One man brought seven others along tonight who wish to begin preparation for Baptism. When we arrived earlier today there were five meeting with the pastor with same desire. He says this happens every single day here. He can hardly keep up with it."

Please pray for many more conversions to Jesus Christ!

Father Todd

Glorious Things of Thee Are Spoken!

by Father John Newton

Glorious things of thee are spoken,
Zion, city of our God.
God, whose word cannot be broken,
formed thee for his own abode.
On the Rock of Ages founded,
what can shake thy sure repose?
With salvation’s walls surrounded,
thou mayest smile at all thy foes.

See, the streams of living waters,
springing from eternal love,
well supply thy sons and daughters,
and all fear of want remove.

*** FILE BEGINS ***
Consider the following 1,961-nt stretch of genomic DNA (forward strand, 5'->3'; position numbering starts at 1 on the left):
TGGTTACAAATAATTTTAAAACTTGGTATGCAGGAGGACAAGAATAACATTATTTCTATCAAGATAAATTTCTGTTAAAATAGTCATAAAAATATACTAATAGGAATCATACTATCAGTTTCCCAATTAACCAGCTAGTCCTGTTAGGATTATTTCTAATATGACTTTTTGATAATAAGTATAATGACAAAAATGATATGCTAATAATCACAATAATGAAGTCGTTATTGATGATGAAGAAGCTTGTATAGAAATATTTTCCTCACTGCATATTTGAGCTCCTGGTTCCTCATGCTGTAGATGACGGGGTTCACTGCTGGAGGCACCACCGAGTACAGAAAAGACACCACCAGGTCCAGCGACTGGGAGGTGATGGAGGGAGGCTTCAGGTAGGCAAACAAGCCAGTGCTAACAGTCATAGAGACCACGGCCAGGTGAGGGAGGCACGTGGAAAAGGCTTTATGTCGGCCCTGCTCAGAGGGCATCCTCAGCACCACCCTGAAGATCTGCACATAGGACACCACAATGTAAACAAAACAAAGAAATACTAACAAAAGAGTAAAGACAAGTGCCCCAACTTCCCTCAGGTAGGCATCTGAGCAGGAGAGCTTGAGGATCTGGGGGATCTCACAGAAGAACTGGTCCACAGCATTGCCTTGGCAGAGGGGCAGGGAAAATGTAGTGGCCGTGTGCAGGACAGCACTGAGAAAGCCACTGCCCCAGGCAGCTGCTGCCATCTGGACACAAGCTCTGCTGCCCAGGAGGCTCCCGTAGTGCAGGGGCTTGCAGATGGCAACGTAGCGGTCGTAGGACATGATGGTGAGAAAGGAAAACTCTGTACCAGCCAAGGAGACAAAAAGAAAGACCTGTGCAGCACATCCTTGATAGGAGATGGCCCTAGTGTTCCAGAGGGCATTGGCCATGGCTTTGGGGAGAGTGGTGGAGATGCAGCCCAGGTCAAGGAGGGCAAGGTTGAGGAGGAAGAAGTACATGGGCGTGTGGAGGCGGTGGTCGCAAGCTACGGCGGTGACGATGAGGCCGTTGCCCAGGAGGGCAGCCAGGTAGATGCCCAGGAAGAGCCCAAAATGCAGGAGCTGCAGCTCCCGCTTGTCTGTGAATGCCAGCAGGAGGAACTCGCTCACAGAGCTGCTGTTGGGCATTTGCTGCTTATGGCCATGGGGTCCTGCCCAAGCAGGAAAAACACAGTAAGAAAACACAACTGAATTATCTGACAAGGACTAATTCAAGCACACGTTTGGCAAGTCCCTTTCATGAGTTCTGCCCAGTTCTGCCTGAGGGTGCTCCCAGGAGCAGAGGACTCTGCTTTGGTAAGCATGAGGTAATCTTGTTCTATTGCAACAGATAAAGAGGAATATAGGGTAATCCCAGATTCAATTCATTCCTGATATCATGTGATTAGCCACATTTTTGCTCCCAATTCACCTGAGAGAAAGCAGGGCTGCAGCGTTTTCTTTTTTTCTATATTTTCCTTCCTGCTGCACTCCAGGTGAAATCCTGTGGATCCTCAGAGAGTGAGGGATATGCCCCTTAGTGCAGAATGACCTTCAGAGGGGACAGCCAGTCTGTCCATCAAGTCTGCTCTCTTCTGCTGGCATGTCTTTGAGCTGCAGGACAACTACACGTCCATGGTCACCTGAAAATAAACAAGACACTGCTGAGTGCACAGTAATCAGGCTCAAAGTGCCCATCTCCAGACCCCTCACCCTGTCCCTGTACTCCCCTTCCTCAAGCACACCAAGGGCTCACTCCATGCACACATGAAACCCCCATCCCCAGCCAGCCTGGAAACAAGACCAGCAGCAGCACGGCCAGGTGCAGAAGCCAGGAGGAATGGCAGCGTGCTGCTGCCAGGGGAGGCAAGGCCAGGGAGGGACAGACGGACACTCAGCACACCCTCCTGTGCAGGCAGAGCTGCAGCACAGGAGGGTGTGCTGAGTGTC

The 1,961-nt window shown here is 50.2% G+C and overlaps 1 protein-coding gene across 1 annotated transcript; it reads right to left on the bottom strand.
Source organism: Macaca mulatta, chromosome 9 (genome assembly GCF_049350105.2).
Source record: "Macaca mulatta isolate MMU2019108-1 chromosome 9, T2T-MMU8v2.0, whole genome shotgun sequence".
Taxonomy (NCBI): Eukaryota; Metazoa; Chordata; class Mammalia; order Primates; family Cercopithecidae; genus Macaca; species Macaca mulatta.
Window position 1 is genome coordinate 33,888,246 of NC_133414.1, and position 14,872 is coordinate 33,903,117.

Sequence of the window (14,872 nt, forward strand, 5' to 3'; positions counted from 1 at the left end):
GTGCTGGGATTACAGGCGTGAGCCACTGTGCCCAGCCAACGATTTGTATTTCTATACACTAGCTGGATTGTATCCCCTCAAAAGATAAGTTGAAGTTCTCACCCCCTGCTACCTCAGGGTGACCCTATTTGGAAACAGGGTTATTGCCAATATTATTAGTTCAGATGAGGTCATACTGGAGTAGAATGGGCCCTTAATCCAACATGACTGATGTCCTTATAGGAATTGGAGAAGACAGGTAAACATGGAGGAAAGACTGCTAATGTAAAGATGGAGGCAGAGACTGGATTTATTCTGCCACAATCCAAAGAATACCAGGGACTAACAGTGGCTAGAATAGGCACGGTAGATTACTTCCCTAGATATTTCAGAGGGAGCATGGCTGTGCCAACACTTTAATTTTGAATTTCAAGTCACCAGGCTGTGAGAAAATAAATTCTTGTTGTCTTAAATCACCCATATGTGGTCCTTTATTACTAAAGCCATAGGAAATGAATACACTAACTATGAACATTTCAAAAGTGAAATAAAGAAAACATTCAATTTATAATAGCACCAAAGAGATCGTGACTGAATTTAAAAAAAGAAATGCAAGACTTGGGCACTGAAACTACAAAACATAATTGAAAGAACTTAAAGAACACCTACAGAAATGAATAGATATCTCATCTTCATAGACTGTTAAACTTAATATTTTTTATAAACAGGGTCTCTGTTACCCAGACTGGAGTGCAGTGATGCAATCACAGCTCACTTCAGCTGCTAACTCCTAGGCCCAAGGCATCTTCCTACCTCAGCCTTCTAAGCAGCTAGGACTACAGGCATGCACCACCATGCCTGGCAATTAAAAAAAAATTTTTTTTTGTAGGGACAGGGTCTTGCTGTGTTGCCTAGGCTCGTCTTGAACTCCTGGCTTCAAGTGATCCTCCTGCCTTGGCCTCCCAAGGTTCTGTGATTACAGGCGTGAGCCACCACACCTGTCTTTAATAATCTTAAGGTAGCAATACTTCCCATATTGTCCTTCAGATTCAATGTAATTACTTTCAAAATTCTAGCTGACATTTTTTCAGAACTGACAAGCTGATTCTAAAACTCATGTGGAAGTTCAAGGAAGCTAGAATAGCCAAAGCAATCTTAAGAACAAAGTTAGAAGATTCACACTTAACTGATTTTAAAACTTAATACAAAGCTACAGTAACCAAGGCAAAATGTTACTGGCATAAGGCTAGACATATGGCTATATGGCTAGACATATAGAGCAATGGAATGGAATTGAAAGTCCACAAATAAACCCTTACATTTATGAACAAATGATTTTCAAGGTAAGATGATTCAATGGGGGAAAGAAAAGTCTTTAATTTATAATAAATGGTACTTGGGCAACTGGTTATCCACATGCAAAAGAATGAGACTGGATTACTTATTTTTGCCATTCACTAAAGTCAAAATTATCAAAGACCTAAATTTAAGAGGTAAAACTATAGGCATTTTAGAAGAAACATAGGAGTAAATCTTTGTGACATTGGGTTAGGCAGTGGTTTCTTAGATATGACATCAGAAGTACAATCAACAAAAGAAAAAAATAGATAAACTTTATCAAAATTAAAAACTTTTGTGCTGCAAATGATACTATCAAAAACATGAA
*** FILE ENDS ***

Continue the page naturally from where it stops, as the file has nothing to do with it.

Who can faint while such a river ever
flows their thirst to assuage?
Grace, which like the Lord, the giver,
never fails from age to age.

Round each habitation hovering,
see the cloud and fire appear
for a glory and a covering,
showing that the Lord is near.
Thus deriving from their banner
light by night and shade by day,
safe they feed upon the manna
which God gives them when on their way.

Savior, since of Zion’s city
I through grace a member am,
let the world deride or pity,
I will glory in your Name.
Fading are the world’s best pleasures,
all its boasted pomp and show;
solid joys and lasting treasures
none but Zion’s children know.

Friday, November 13, 2015

Please Pray!